Robert Called Barclay Of Ury (Barclay), a distinguished member of the society of Friends, born at Gordonstown, Scotland, Dec. 23, 1648, died at Ury, Oct. 13, 1690. He was sent for his education to the Scotch college at Paris, of which one of his uncles was rector; but efforts having been made to convert him to Catholicism, he returned home about 1664. In 1667 he embraced the principles of the society of Friends, and in 1670 vindicated them from charges which had been brought against them in a publication entitled "Truth cleared of Calumnies." He published in 1676 in Latin, and in 1678 in English, "An Apology for the True Christian Divinity, as the same is held forth and preached by the People called in scorn Quakers." Its dedication to King Charles II. is a model of frankness and independence. It was the ablest defence that had been made at that time of the doctrines of the Friends, and is perhaps the ablest that has ever been made. It materially affected public sentiment in regard to the Friends. His "Treatise on Universal Love" (1677) was the first of the remonstrances which have been made by the Friends against the criminality of war.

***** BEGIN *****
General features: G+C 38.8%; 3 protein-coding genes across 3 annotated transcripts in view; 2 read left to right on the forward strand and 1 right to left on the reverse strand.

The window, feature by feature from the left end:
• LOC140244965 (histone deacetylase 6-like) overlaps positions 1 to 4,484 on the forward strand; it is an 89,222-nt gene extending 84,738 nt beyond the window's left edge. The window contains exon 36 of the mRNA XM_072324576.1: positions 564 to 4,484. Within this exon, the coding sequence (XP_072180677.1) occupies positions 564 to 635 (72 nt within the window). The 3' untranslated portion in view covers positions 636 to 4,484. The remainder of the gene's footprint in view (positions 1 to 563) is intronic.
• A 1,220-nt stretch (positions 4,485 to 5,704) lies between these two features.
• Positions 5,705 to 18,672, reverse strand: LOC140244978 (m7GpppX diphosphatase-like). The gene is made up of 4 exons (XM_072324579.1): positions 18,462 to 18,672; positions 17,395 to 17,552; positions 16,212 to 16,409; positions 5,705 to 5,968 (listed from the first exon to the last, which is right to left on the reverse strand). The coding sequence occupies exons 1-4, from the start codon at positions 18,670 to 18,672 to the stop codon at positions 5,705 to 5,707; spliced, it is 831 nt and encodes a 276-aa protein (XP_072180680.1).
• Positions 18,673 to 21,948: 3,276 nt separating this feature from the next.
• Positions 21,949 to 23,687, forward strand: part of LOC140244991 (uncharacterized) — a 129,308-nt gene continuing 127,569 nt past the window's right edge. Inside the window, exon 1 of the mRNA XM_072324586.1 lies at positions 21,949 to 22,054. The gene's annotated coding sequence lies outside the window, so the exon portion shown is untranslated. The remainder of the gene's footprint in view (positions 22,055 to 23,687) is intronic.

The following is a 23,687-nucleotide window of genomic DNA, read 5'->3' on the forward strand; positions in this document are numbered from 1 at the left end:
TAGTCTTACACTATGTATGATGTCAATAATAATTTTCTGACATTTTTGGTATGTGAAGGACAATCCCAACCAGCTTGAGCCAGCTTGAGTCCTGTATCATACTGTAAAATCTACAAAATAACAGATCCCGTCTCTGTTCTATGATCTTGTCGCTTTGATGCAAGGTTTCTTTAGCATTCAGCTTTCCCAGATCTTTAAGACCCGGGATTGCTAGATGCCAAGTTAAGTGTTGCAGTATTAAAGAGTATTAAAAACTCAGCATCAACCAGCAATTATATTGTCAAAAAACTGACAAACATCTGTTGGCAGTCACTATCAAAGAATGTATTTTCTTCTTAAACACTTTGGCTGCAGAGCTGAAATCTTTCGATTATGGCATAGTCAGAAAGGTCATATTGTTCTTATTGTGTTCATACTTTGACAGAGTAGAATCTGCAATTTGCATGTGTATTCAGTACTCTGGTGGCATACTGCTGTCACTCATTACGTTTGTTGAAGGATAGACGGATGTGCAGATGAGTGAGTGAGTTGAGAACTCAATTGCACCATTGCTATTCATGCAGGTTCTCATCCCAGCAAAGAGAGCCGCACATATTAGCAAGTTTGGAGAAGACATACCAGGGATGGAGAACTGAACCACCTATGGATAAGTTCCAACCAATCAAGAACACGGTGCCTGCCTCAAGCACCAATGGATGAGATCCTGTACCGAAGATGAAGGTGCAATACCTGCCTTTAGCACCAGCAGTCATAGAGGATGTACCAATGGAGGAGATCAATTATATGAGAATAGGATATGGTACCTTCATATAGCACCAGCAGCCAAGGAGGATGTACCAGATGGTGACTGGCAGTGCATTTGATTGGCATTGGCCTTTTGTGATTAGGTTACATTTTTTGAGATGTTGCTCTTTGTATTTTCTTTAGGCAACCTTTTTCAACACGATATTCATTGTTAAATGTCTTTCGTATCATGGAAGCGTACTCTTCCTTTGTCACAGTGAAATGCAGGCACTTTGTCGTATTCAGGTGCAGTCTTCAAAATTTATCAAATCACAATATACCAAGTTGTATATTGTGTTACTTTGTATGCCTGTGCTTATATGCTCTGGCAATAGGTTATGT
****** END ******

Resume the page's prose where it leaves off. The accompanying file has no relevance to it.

He made various journeys in England, Holland, and Germany, generally in company with William Penn, for the propagation of his doctrines, and was several times imprisoned on account of them; but the English government upon the whole was indulgent toward him. Charles II. was his friend, and in 1679 made his estate of Ury a free barony with the privilege of criminal jurisdiction. He was appointed in 1682 by the proprietors of East Jersey in America governor of that province, but he only exercised the office by deputy.